Performances are convincing; riveting even; the fractured mother’s fast-decline, seemingly wrestling with uncertainties; the timid, sensitive (although cliched) gay eldest son’s ambivalence in succeeding his father as leader of the pack, and how he eventually finds the will and courage to overcome his fears and win the respect of the others; the mature young daughter, the heart of the family, and most rational, who understands her position in the hierarchy, even though she’d be the ideal leader; and lastly, the combative youngest son, fearless, and rambunctious, who’d probably love to succeed, but is automatically disqualified because of his age. The cast eats up the material (pun intended), and I believed their performances, even as the narrative dives.

I appreciate how Grau throws us right into the story, with little explanation of when and where exactly we are. There’s no explanation as to why this family that exists in a world not so unlike ours, are cannibals, or how long they’ve been as they are, although there are hints that they aren’t alone. There’s no scene or sequence of birth or transformation, as we’d see in vampire and zombie movies, for example. No one is bitten or infected in some other intravenous manner. The film begins, and we’re asked to just accept that these people are who they are (as the title suggests), and your willingness to tolerate this will influence your appreciation for the film.

There’s also frequent mention of some kind of time-sensitive ritualistic rite of passage – a passing of the baton from father to oldest son, I presumed – that involves human sacrifice, but, unless I just missed it entirely, we’re never really given an explanation of what exactly this ritual is, and why it’s crucial that it must be performed so urgently. However, I wasn’t entirely distracted by this lack of awareness. I accepted it.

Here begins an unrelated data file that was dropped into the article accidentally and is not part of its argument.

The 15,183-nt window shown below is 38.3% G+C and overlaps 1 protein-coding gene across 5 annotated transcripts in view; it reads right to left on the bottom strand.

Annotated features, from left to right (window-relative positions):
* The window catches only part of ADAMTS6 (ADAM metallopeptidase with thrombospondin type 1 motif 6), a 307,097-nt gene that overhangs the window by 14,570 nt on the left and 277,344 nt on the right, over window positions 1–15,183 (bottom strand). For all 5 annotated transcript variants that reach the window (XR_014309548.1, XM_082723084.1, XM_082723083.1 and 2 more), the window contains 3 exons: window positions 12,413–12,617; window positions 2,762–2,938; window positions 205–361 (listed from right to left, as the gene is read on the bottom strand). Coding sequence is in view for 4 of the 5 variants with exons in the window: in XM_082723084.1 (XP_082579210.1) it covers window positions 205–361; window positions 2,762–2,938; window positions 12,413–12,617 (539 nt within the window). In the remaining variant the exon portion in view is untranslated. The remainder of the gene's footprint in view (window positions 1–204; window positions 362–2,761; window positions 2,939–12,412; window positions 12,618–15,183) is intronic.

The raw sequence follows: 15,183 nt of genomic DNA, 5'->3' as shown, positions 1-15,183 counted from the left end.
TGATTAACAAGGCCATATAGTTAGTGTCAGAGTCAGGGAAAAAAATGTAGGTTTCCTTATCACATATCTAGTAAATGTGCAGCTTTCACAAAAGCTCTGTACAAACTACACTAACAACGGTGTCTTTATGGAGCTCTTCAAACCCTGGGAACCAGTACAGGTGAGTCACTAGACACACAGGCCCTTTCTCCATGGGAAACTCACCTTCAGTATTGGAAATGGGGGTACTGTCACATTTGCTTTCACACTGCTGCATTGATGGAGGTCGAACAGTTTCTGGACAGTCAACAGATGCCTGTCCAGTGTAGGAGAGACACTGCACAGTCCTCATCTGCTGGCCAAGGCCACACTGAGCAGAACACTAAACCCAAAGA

In closing, there was certainly more than enough dramatic meat to feed this monster, and I wish Grau had explored the less obviously, easily seductive aspects of the overall narrative; instead, it’s all upstaged by second half, 3rd-rate police theater, and unfortunately so, because I was completely enthralled for much of the terse, well-acted, visually stark, searing first half buildup, hoping for a worthy pay-off. It was disappointing actually.

However, as I also said in my preview, I’ll take this disappointment over a lot of the studio films I’ve seen so far this year.

IFC Films picked the film up for stateside distribution; they’ll likely play up the blood and gore in marketing materials to draw audiences to theaters, but you’ve been warned to instead expect a slow-burning, character-driven narrative with very few splashes. If you go in expecting the former, you’d be disappointed. But despite my misgivings, I’d still recommend seeing it, if it comes your way.

Trailer below: